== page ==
It seems it's removable storage month on NewsForge; I have reviewed two CD-RW drives, and here I review another popular form of removable storage, the Iomega Zip 250. A few years ago, when CD-Rs were expensive and uncommon, zip disks were all the rage.
Offering more storage at faster speeds than floppy drives, zip disks made perfect sense; and they were quickly adopted. In order to compete with the increasing number of CD-RW drives being sold, Iomega has introduced the Zip 250 -- but how does it compare to CD-RWs?
The drive itself is certainly different from those Iomega used to make. It is sleek and translucent, a real 180-degree change from the solid-blue giant Zip 100 drives. The drive reads and writes both Zip 100 and Zip 250 disks, although Zip 100 disks write significantly slower than Zip 250 disks. It is slim and portable enough to not be a burden in a laptop bag or even in a coat pocket. Unfortunately, the drive does not pull power from the USB cable, so you must carry along the power cable, which while relatively small, is something that could be improved on.
Installing the drive is relatively simple, just plug it into a power source and then plug the USB cable into the port on your PC. Linux recognizes the zip drive via the usb-storage module, which can be loaded from the command line via "insmod usb-storage". Once the module is loaded, it picks up the drive, displays information about it and assigns it a device ID, in this case /dev/sda, with the partition on /dev/sda4.
I mounted the existing FAT partition on the disks (mount -tvfat /dev/sda4 /mnt/zip) in order to perform the tests. I decided to use FAT even though it may be inferior to ext2 or Reiser or any number of Linux FS types, because FAT is the most common FS type. Also, because removable media is generally shared, I imagine most users will use this drive as a FAT disk.
Documentation was included in HTML form on a CD that is focused on Windows. Little of the information on this disc will be useful to a Linux user, except for the problems that deal with the drive itself and not the host operating system. The manual was completely readable in Netscape 4.7 in X, and although well written, the documentation is of little use in our case.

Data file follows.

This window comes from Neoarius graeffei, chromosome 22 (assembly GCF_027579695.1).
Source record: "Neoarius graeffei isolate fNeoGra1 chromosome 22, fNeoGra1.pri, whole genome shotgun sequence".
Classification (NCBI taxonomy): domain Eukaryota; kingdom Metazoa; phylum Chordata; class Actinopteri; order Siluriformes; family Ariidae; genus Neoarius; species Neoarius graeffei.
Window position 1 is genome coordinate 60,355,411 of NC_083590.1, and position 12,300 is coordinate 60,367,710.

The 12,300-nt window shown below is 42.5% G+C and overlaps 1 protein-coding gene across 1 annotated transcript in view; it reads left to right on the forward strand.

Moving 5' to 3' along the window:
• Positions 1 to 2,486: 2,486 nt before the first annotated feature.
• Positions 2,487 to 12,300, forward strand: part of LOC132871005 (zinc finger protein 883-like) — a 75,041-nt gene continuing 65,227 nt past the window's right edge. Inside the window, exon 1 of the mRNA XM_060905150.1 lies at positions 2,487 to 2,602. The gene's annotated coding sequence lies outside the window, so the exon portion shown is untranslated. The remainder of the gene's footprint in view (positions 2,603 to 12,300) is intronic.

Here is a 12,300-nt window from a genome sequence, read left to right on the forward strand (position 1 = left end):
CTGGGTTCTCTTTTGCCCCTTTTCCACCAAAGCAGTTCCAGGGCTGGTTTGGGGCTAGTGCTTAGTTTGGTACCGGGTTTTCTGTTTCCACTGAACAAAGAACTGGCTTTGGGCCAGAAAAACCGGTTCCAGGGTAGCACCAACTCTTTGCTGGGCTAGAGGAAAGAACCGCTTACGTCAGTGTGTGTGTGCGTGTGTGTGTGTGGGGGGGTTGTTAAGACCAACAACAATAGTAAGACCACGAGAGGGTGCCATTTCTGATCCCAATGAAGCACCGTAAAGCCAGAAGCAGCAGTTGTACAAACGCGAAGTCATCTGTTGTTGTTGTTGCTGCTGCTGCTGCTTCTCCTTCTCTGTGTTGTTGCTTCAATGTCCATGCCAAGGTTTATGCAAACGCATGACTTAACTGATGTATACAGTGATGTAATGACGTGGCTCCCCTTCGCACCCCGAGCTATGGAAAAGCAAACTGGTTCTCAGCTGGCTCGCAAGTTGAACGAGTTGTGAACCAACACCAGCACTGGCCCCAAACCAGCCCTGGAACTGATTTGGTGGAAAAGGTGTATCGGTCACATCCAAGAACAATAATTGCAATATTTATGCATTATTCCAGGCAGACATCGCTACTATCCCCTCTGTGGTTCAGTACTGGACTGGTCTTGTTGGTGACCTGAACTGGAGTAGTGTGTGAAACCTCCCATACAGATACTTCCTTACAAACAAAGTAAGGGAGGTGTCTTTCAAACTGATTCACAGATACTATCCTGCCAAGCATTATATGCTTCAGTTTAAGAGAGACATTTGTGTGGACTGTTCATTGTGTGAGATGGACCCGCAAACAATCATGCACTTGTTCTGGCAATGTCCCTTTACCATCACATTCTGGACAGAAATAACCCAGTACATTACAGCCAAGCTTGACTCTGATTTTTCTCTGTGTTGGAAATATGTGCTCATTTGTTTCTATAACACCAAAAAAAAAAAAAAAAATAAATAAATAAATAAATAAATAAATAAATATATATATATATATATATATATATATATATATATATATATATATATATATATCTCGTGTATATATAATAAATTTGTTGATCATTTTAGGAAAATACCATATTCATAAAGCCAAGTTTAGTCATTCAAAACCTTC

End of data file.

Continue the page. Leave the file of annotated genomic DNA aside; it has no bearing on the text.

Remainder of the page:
The following tests were done by mounting the drive as previously mentioned, and reading and writing the same 90.6 megabyte file. Between each test, I rebooted the machine to make sure the cache was not affecting the results. For the write tests, I simply did "time cp ~/xaa /mnt/zip" where xaa was the 90.6 megabyte file. For the read tests, I copied the same 90.6 megabyte file from the zip drive to the hard drive, via the command "time cp xaa ~". The results here are compared to those of a Plextor 12x and an Acer 4X CD-RW. The Plextor is included because it can be purchased for about $50 more than the zip drive, and the 4x because you can get external USB 4X drives for similar prices as the zip drive.
Speed test results
(250 MB Disk)
(100 MB Disk)
|Acer 4x4x32||8.14X - 1.19MB/s||3.97x - 0.58MB/s|
|Plextor 12/10/32A||13.03X, 1.91MB/s||12.16x - 1.78MB/s|
As you can see, the zip drive using 250 megabyte disks performs similarly to a 4x CD-ROM. So, is the zip drive worth the money? Zip disk cartridges of 250 megs are $9 on Pricewatch. For the same price, you can buy a 10 pack of CD-RW media, which each hold 650 MBs and will work on nearly every machine made in the last few years.
Also take into consideration that the zip drive media is mechanical, meaning it will be more prone to failure than a CD-RW. Because speed does not seem to be a factor, CD-RW drives are better the zip drive in cost and size as well. I just cannot recommend a zip drive to someone knowing they will end up paying so much more for less. I just picked up 100 CD-Rs for $29.99 after rebate, the same price I would pay for three zip disks. It would seem that the zip drive is now past its prime, and I would strongly recommend against purchasing one. Do yourself a favor and pick up a CD-RW instead. The disks are readable on nearly any PC, they are cheaper, and they hold more. Even Iomega knows that the life of the zip disk will soon be over -- its ZipCD CD-RW drive can be found on Pricewatch -- certainly a sign of the times.
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